Aid is slowly making its way through Vanuatu in the aftermath of devastating Cyclone Pam, as Australia ups its relief effort with troops and two Army Black Hawk helicopters.
The Category 5 storm barrelled into the South Pacific island nation a week ago, bringing sustained 250-kilometre per hour winds and devastating entire communities.
Aid packages – including medical, hygiene and food kits – were being loaded onto barges in the capital Port Vila destined for the nation’s southern province and outlying Shepherd Islands, Vanuatu Disaster Management co-ordinator Augustine Garae told AAP on Saturday.
“We have logistics on the ground from the Red Cross,” Mr Garae said.
“We’ve started distributing relief supplies to Tanna Island and we’re loading some onto a barge to distribute to the vulnerable Shepherd island tonight.”
But he said the supplies weren’t limitless.
“We need more support in terms of relief items. We will need more support.”
Defence Minister Kevin Andrews said the Blackhawks would be sent to Vanuatu aboard an RAAF C-17 transport aircraft.
There are now 78 defence personnel on the ground in Vanuatu, with another 335 expected early next week aboard transport ship HMAS Tobruk.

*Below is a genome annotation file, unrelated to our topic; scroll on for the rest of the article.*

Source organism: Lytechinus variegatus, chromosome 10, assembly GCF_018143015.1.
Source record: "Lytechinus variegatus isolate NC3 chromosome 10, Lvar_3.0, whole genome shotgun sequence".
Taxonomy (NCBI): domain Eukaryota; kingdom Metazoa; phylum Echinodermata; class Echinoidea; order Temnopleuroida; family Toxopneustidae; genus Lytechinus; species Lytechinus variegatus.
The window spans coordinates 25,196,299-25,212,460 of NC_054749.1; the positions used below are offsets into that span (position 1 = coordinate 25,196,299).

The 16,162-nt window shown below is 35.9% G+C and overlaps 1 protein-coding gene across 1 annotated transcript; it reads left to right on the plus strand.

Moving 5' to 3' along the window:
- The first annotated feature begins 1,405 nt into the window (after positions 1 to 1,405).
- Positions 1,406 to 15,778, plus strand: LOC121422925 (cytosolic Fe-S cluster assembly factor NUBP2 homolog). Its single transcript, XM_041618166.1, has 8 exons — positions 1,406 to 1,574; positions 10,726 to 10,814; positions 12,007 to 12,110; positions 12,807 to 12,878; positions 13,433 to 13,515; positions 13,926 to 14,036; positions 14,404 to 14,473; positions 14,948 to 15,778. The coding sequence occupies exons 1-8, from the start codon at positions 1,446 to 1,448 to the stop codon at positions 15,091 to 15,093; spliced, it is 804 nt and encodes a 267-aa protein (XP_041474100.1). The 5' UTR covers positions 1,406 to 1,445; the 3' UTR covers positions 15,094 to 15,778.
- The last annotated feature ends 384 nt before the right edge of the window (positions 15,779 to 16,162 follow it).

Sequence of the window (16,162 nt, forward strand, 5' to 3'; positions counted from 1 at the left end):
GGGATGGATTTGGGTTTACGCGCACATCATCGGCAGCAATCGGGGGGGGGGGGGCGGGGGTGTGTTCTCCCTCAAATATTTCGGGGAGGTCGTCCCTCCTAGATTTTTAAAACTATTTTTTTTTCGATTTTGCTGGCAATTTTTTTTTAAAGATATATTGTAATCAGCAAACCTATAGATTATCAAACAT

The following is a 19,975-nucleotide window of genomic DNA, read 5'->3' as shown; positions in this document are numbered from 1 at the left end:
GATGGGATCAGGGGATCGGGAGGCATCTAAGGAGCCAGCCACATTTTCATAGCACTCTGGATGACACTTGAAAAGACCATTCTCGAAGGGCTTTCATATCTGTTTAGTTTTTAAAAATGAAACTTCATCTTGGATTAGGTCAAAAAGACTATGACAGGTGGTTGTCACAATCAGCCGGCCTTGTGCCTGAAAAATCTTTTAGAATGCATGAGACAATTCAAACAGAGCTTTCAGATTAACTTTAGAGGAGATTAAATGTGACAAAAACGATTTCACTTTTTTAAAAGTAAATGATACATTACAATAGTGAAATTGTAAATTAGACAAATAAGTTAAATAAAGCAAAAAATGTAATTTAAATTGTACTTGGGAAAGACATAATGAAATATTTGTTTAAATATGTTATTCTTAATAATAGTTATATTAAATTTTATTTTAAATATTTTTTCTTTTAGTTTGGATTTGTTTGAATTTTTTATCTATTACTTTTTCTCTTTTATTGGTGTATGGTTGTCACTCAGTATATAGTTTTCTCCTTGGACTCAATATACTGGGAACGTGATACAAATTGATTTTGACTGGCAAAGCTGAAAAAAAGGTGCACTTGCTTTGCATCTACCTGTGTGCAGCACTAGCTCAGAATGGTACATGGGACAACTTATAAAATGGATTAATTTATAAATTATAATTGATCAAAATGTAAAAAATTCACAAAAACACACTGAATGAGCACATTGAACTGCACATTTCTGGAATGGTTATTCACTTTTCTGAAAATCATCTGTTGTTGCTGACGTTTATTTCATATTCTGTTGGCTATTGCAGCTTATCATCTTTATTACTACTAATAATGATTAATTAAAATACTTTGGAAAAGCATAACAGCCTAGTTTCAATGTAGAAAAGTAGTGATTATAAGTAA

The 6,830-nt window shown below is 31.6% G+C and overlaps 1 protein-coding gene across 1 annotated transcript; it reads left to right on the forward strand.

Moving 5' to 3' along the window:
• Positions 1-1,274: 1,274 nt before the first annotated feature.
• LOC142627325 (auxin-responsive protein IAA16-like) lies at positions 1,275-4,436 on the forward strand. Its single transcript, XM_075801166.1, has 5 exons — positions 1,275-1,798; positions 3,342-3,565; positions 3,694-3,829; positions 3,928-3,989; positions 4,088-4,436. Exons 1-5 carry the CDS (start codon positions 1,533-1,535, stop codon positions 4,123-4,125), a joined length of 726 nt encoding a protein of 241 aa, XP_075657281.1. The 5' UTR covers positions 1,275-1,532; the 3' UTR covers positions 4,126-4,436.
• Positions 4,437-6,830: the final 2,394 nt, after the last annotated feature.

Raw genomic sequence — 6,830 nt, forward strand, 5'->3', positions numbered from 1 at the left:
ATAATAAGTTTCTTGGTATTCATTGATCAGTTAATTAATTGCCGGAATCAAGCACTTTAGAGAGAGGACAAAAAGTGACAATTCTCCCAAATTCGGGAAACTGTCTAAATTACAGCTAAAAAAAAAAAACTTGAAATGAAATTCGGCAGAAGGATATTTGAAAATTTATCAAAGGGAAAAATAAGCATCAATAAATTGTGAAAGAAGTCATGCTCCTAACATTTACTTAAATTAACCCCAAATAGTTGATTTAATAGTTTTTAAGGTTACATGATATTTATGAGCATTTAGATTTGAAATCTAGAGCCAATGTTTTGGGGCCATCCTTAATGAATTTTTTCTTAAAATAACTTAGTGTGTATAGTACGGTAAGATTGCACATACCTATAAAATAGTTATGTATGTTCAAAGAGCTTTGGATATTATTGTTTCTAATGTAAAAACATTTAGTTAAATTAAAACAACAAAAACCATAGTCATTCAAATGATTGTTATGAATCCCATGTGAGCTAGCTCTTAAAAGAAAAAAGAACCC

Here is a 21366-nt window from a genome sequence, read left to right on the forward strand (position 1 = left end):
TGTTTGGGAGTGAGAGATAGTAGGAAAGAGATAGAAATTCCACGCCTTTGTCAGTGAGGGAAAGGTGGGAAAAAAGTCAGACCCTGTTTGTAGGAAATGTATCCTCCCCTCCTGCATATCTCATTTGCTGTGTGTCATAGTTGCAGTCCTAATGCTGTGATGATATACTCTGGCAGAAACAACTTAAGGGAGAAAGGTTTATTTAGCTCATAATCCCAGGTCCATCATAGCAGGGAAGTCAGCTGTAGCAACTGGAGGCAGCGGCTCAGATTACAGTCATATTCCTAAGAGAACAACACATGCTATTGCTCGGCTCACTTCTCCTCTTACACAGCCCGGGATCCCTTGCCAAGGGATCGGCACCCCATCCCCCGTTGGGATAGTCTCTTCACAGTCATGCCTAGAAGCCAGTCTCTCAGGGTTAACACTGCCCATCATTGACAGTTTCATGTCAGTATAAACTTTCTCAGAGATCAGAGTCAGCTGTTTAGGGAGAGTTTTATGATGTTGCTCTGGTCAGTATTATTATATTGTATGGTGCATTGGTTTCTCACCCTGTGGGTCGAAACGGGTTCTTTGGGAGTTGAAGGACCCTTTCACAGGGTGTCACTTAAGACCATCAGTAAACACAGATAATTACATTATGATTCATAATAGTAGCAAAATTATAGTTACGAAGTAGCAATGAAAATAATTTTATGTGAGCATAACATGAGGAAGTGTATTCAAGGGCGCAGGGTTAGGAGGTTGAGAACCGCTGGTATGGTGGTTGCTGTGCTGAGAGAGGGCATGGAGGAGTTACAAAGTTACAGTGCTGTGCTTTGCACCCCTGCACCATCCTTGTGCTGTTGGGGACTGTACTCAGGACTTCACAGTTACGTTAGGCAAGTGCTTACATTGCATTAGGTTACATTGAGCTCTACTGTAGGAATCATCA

More than 166,000 people – half of Vanuatu’s population – has been affected by Pam, the UN’s Office for the Coordination of Humanitarian Affairs said in a situation report.
The agency said the confirmed death toll had risen to 16, as aid workers were able to reach new areas, with completed assessments covering 15 islands.
Aid agencies stress potable water, food, shelter and health are a priority in the aftermath of the storm which hit late on March 13.
The latest assessment found damage to food crops has been extensive.
In some areas local residents would not only lose their main source of income but their food security would be threatened by loss of livestock, it said.
In its situation report, OCHA said access to some communities was still hindered across the sprawling nation which is made up of more than 80 islands.
But it said between 50 and 90 per cent of dwellings were estimated to have been damaged by the fierce winds which pounded Vanuatu as the eye of the storm hovered over the nation for hours, leaving 65,000 people in need of emergency shelter.
The agency said fuel stocks were running low across affected islands while electricity was mostly unavailable.